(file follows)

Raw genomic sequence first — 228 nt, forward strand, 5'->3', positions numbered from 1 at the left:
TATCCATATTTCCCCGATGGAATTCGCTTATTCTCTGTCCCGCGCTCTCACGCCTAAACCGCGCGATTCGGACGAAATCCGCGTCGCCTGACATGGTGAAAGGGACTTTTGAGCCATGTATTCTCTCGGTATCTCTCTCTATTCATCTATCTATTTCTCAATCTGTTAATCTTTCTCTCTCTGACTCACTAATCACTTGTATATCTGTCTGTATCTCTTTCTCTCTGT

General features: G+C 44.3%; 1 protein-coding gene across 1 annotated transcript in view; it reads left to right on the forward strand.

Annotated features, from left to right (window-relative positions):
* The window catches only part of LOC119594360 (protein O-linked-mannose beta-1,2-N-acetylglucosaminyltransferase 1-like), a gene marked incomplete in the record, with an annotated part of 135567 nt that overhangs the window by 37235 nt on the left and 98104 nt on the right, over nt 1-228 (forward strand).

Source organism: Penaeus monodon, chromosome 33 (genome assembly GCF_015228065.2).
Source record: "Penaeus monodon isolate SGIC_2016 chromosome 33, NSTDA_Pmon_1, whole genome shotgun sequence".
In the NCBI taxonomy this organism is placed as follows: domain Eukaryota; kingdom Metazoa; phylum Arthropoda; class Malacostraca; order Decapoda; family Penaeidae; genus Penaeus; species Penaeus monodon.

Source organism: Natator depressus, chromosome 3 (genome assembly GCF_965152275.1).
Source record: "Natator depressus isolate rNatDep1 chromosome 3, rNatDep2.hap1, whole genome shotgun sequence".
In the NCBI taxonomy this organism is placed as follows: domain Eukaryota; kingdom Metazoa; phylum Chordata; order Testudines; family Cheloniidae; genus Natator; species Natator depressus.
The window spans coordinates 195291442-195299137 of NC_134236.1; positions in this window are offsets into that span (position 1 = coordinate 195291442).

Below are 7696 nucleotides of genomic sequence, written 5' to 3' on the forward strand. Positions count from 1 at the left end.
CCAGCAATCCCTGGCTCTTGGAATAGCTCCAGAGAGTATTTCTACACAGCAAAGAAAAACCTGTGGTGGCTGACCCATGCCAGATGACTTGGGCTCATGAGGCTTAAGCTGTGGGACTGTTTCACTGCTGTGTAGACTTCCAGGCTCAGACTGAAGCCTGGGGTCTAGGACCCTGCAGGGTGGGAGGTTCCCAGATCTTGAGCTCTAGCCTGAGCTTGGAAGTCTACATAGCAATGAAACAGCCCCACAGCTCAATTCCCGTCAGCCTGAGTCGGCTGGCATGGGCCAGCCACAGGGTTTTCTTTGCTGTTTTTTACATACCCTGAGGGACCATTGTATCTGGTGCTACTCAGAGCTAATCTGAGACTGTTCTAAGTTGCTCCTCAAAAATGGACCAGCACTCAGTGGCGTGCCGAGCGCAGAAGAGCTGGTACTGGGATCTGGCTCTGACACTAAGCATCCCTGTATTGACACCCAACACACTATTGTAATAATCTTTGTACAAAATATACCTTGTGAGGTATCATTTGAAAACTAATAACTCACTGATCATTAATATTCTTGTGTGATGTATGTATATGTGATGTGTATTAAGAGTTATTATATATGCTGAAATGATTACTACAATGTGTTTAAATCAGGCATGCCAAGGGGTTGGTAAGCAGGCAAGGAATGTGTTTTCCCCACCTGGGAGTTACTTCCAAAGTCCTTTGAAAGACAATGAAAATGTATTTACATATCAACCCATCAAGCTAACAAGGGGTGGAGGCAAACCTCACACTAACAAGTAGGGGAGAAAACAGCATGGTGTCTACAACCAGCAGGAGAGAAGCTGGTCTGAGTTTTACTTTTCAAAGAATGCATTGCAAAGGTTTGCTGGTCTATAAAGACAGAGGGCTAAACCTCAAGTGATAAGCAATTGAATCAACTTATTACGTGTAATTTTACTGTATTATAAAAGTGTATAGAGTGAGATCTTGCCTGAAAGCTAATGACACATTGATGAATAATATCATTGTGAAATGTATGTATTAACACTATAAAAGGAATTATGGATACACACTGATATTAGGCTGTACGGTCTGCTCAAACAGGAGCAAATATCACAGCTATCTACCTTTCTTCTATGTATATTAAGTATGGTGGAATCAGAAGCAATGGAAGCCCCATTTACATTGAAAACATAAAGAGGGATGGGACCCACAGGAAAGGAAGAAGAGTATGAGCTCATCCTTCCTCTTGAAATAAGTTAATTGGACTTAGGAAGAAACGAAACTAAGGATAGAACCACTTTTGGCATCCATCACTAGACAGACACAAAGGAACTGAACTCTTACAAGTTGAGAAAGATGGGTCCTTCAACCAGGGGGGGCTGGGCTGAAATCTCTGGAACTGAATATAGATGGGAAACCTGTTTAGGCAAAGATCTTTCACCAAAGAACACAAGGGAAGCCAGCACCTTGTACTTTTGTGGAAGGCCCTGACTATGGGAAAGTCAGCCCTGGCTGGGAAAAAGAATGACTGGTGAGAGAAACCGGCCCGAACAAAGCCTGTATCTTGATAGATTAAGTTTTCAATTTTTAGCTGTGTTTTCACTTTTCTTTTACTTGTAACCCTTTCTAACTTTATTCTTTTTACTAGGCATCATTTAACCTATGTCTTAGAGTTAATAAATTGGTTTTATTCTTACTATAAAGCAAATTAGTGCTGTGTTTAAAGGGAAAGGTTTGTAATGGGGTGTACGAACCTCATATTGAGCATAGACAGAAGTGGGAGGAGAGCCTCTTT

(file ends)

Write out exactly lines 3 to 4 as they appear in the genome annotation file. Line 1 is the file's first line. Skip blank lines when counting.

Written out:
General features: G+C 44.3%; 1 protein-coding gene across 1 annotated transcript in view; it reads left to right on the forward strand.

Annotated features, from left to right (window-relative positions):